Doctors versus nurses

iStockphoto | Thinkstock

It’s funny, being a nurse. To your family and friends you’re better than calling the advice line, better than a trip to the doctor. Since graduation, I’ve heard “I’m putting you on speed dial in case I need advice in an emergency,” over and over.  And while I love nursing and what we do (and sometimes I would turn to a nurse first for advice), I am a firm believer that if something is wrong, go to the doctor! There have been too many health issues in my family to take medicine for granted.

So off to the doctor it is! But after a recent experience, and reading this fellow blogger’s post about visiting the doctor, I realized that as nurses, we really do butt heads with the doc sometimes. I recently went to a doctor’s appointment with my fiancé as he’s been having some unexplained abdominal pain for quite some time. I’ve started to think beyond the typical assumptions, and so I started talking to the doctor,

“Do you think there could be a circulatory issue?’ I asked.

“No” he replied quickly, weary of what I was inkling toward.

“But maybe some sort of mesenteric vasospasm…”

He cut me off, “SOMEONE’S in the medical field,” he  said wryly. Seriously.  He made it like a joke. I don’t joke about abdominal pain.

I told him I was a nurse (it’s soooo cool to finally be able to say that!) and he chuckled. He dryly answered my questions, but treated me as a child with far-fetched hypochondriac ideas. They may have been leaning toward the side of zebras than horses, but I had legitimate reasons, I’ve done my research!

This isn’t the first time this has happened, but the first since I’ve actually been able to fall back on a title and a license to my name. The first time with some credibility. But I still got the same reaction. What IS it? Is it a power issue? A long standing doctors vs. nurses grudge that must be carried on? Whatever it is it doesn’t help the patient, the nurse, or the doctor’s reputation, and leaves us all a little confused about who to believe. His explanation defeating my hypotheses was discredited by his attitude, and I am going to keep trying to solve these medical mysteries until I find a doc who will listen to me and respect my education and knowledge.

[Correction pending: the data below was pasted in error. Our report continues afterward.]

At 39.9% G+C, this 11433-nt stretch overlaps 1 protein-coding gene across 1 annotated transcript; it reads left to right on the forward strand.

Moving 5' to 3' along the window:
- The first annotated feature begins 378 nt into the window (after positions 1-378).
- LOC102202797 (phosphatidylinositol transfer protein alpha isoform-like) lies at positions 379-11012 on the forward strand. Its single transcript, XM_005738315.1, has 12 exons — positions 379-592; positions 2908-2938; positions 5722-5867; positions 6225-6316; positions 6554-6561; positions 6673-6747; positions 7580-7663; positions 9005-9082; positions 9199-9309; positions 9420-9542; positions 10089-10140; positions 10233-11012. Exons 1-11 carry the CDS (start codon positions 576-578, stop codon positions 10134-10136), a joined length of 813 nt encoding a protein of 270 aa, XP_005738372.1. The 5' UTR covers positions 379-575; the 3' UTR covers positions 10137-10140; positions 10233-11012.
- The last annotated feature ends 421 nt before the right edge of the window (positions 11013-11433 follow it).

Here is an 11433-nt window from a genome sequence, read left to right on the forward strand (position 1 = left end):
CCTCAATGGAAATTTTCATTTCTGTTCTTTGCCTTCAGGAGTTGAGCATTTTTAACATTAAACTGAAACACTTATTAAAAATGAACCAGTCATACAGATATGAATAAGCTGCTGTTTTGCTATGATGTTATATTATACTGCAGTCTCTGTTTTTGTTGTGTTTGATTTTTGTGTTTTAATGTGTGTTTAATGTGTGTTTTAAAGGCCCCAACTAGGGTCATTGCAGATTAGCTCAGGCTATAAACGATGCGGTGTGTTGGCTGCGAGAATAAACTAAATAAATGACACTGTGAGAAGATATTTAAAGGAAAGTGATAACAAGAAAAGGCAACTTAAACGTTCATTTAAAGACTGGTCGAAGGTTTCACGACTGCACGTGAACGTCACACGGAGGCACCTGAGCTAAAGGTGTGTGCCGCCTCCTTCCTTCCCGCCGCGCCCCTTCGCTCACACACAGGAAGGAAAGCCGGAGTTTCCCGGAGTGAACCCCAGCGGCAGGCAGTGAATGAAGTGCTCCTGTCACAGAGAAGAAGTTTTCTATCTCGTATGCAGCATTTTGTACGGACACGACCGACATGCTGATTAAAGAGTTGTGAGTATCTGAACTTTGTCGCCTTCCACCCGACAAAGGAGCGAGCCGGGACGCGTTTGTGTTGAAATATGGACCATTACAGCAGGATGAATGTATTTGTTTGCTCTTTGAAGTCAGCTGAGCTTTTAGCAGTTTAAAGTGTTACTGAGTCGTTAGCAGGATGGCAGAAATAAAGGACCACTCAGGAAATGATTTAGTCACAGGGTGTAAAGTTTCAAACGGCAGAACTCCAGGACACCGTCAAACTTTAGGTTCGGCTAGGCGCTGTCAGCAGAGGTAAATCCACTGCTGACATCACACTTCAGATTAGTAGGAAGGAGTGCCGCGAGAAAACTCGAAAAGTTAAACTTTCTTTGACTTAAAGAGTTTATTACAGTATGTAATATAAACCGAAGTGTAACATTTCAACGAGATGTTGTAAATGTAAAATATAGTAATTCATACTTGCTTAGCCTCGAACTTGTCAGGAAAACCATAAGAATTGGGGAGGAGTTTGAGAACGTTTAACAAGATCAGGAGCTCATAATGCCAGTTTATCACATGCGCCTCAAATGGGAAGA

, , , , ,

Ani Burr, RN

I'm a brand new, full-fledged, fresh-out-of-school RN! And better yet, I landed the job of my dreams working with children. I love what I do, and while everyday on the job is a new (and sometimes scary) experience, I'm taking it all in - absorbing everything I can about this amazing profession we all fell in love with.

Post a Comment

You must or register to post a comment.

One Response to Doctors versus nurses

  1. Conni

    If you had backed up what you felt was the problem with solid assessment data, he probably wouldn’t have dismissed you so quickly.

    I’ve had kidney stones for years. Several years ago, it started with a stitch in my side slowly progressing to being quite uncomfortable. Idiot urologist I used to go to would dismiss my concerns saying it wasn’t a kidney stone because they only hurt when they obstruct. Fast forward to getting a new uro and doubled over in pain, he started to dismiss me also until I laid out the symptoms and what was ruled out with a professional but firm demeanor. The 12.6mm stone was finally taken care of with lithotripsy x2 and while they symptoms are still there, they are back to being a steady stitch in my side.

    It is similar to questioning a doctor about an order. As long as you have good rationale behind your opinion, I have found they will usually listen to me, but if I waffle even a little in my reasoning, they will dismiss my concerns immediately.